We could not engage in the important work that we do if it were not for our generous donors—even when choosing names for our newest arrivals. We are thrilled to share that our donors have carefully selected names that share the complex story of the Sumatran tiger and their plight. The female has been dubbed Puteri, which means “princess” in Malay, and represents the majesty of the species and the significance of this female’s potential to further it. Her brother has been named Hutan, which translates to “forest” in Malay. His name creates an opportunity to discuss deforestation and challenges to human-wildlife coexistence. For example, the Sekalak village in southern Sumatra lies in one of the last remaining strongholds of the Sumatran tiger. The locals revere the Sumatran tiger as both an ancestral spirit and the guardian of the forest.

    Safeguarding the Future

    Species sustainability efforts are just one aspect of the many important roles zoos play in conservation. The population of Sumatran tigers in managed care has increased on average over the past five years by 1.4 percent annually. The species is categorized as Critically Endangered on the International Union for Conservation of Nature (IUCN) Red List due to the small and fragmented native populations. Tigers face many challenges, including habitat loss and fragmentation, challenges to human-tiger coexistence, and the illegal wildlife trade. Population estimates range from 350 to 600 tigers in 6 major protected areas to possibly 300 or fewer.

    Every Sumatran tiger birth is critical to their conservation status in the wild. As an accredited AZA institution, the Safari Park is thrilled to play a role in the effort to combat the worldwide threat to tiger conservation. We are collaborating with local scientists to conserve the region’s unique wildlife, and we work with partners to support efforts to advocate for sustainable palm oil and measures that protect wildlife from illegal trafficking.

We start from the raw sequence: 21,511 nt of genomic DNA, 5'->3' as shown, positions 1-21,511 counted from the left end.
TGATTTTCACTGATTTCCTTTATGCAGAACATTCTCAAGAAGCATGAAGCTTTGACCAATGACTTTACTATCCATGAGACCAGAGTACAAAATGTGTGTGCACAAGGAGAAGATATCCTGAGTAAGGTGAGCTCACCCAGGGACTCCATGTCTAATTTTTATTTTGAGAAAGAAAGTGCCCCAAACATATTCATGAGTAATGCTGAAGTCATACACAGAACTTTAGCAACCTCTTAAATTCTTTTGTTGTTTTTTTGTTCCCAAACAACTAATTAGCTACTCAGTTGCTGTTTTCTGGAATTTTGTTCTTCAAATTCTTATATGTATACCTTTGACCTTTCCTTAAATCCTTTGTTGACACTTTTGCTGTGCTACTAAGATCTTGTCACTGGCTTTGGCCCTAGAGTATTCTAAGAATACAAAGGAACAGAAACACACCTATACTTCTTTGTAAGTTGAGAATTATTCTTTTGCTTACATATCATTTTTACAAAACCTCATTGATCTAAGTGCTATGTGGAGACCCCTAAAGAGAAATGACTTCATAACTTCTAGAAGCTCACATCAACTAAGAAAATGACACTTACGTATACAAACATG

Puteri and Hutan represent the hope we have for the future of their species. We are so excited to share these two critically important births, and demonstrate how our Alliance members and guests contribute to the protection and preservation of the Sumatran tiger.

    You can make a big impact for these growing cubs with your tiger purchases including t-shirts, hats, and more. As captivating as a tiger’s gaze, you will love our newest San Diego Zoo Safari Park Tiger Spirit Jersey, apparel, and accessories. Tiger cub and big cat plush purchases support future generations of these majestic mammals. Want to see more stripes? Shop our tiger collection here to aid conservation efforts for critically endangered Sumatran tigers.


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    *As seen in the January/February 2024 issue of The Journal.